A month ago, when GM announced closing its American passenger car plants and cutting 15 percent of its salaried workers, some news stories anticipated a looming trade storm. Others reflected the fail-safe mentality honed by President Trump’s campaign or variations on the theme of JD Vance’s Hillbilly Elegy. The emotionally charged tone in outlets like the Washington Post is one of lament and resignation: “As for the future, (my dad) doesn’t see it getting better, and he’d cite GM’s announcement as evidence. Me? I’m hopeful that somewhere, something will end this hollowing-out of the middle class. I’m resigned to whatever lies ahead. When you don’t expect much, it’s harder to be disappointed.” When factories close down, stories of resignation abound, mirroring a community’s sense of loss. Rarely do we attempt to imagine how America’s industrial future will look.
The machine age of the 20th century has left us with its own cathedrals, monuments, and ruins. These shuttered plants and factories testify to a long history of brutal work and gargantuan change. Empty silos and rusting cranes are poignant artifacts of the postindustrial landscape. Meanwhile, new tools that will become as ubiquitous as brick and mortar are reinventing the way we will remake industy and the drastic changes in infrastructure that will impact every layer of society. The potential of 3D printing, AI, and Automation are essential in the continuing narrative about who we are and who we are becoming. Many companies are looking to invention to solve the problems American industry faces.
Nostalgia can be a more dangerous case of mass delusion than utopianism. A population dispossessed of a narrative desperately needs a vivid demonstration of its possible futures in order to grow with them, but these futures need to be realistic and productive.
America can build the foundation for a new industrial revolution as it reckons with its past.
It is exciting when change is necessary, and a new infrastructure is being built. Nothing should feel inevitable right now. It would be tragic to fool ourselves by heeding only the negative storylines of our present. There is so much that can be done, especially if the American imagination begins to work in new ways.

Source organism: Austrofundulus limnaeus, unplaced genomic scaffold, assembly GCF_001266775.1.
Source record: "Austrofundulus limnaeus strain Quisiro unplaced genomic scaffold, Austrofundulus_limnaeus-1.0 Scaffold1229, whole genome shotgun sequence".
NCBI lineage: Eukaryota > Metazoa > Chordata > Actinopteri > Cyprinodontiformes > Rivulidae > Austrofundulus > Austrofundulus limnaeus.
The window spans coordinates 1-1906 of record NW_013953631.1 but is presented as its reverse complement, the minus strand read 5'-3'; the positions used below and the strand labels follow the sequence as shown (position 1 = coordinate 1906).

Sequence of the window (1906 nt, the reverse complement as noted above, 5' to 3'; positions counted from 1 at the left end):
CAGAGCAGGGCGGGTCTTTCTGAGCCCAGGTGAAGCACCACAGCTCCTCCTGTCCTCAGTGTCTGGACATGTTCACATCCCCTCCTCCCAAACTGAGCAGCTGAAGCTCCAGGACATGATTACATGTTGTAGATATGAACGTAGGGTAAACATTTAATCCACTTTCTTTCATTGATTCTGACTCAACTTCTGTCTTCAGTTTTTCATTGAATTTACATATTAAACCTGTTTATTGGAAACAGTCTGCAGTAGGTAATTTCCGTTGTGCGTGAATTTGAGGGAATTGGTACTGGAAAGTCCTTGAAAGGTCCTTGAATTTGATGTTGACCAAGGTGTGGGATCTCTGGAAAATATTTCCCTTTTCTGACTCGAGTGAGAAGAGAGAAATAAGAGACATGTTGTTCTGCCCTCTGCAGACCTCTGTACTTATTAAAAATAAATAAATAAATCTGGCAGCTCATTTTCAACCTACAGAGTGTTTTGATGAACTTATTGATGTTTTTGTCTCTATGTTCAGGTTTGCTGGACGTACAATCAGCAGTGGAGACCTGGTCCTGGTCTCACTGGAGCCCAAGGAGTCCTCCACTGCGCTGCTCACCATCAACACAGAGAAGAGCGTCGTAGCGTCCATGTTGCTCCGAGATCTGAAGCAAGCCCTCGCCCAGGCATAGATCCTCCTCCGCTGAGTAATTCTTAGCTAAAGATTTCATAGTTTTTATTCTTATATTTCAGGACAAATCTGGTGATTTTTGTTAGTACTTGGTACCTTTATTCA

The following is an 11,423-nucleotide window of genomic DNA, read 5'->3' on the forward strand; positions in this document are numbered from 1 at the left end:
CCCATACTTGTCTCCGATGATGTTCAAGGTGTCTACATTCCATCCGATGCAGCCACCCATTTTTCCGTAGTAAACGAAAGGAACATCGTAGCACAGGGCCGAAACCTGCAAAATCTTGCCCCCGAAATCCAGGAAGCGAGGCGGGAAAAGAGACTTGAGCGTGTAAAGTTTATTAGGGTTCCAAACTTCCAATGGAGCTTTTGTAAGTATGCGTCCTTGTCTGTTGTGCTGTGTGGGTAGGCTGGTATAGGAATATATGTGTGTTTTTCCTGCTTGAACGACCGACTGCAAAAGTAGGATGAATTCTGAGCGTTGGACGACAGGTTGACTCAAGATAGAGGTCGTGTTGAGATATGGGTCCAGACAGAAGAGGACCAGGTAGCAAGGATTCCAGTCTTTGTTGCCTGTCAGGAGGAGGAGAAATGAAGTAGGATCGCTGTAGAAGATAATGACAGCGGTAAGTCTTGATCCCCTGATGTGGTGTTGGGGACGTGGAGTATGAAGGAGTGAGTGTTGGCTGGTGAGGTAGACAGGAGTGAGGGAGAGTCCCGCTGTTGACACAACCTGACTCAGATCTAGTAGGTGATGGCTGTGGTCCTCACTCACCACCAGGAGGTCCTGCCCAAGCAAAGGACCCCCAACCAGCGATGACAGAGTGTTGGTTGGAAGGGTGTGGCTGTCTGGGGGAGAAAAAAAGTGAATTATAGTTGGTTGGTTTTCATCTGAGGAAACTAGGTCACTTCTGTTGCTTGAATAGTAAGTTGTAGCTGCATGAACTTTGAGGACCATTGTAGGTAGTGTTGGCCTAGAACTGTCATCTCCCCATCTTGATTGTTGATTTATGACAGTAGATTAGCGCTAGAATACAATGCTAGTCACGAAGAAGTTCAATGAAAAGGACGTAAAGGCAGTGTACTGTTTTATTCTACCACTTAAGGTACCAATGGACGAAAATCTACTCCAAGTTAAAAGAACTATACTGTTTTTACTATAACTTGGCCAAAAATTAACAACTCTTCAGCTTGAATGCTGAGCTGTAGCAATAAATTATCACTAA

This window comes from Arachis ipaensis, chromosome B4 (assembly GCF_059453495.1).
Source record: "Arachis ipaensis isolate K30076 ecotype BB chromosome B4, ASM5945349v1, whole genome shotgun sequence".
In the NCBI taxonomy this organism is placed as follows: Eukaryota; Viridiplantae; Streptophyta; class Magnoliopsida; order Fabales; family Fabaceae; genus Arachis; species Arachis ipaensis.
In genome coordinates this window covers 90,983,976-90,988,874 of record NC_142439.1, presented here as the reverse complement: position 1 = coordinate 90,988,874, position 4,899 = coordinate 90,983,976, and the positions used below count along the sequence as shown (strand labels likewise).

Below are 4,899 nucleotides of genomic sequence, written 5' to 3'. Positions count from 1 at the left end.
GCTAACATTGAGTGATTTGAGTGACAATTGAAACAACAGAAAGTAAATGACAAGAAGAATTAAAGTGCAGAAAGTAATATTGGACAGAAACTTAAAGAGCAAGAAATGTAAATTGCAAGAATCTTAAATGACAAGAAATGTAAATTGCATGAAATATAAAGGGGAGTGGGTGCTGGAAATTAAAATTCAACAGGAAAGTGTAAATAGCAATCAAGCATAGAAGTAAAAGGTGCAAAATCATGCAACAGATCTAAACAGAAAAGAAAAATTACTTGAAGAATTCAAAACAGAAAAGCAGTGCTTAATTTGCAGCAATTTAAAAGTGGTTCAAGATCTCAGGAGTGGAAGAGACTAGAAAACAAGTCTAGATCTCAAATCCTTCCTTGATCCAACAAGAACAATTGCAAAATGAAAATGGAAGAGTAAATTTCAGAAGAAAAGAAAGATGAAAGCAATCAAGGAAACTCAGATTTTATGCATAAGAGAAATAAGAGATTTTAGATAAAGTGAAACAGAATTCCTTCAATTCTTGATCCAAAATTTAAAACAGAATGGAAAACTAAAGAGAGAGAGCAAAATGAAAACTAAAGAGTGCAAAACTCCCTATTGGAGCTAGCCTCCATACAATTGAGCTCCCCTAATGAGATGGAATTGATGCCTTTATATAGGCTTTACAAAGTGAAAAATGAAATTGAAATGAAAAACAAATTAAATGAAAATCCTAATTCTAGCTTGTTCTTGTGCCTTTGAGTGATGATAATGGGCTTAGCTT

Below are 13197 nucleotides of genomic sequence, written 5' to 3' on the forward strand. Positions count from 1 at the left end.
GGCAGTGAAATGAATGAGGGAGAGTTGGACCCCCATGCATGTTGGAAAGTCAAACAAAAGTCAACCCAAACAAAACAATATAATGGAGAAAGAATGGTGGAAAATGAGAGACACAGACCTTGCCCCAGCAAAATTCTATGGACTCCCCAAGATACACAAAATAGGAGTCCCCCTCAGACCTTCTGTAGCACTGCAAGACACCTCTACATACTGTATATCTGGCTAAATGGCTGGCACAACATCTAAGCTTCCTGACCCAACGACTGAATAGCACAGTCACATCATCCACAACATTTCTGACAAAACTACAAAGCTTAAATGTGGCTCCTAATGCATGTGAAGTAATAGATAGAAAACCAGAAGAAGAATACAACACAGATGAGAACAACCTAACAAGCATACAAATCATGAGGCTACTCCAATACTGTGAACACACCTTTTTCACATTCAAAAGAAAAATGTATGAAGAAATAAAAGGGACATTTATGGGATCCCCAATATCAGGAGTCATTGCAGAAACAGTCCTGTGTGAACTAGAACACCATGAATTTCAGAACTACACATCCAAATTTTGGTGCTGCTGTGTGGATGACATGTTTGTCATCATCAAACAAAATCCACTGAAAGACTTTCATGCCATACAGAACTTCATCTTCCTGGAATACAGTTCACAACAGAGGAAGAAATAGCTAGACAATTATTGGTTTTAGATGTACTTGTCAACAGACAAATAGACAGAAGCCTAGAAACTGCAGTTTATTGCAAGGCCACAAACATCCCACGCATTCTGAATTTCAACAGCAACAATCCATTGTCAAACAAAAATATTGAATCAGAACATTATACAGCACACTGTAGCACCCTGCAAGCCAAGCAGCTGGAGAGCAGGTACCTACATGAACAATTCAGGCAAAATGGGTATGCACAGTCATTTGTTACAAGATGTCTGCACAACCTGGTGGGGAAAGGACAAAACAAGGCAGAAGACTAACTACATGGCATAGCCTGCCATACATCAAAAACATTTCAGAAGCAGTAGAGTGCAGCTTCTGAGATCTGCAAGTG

It is a difficult task for scientists and creators to describe the future of industry with the language of the present — whether that is the heavy remains of the machine age, our current notions of labor, or building a new infrastructure from the inventions of the third industrial revolution. Perhaps the fourth industrial revolution is in its infancy. If the noises it is making are incoherent for now, it is only because it is still searching for new words with which to express itself.
Industry 4.0 has become a buzzword, but this blanket term refers to new AI-aided processes that steer factories away from assembly lines toward intelligent machinery. The smart factory learns from the products it is building, using them as a metric to correct and make manufacturing decisions throughout the production line, with equipment communicating and adapting at every step. Decisions and improvements can be made rapidly, improving yield, reducing cost, and simplifying processes. This intelligent automation also reduces waste and the kinds of monotonous and dangerous tasks that make factory work so difficult.
Industry has the possibility, with an infrastructure that seeds invention, of no longer producing waste, or of wasting time, lives, or space. It is not a question of the least harmful choice, but of finding the optimal solution — the safest, most efficient design.
Industry provides a controlled, sufficiently rich dataset from which to train AI. Manufacturing already requires the clean room environment and data perfectly suited to train AI algorithms.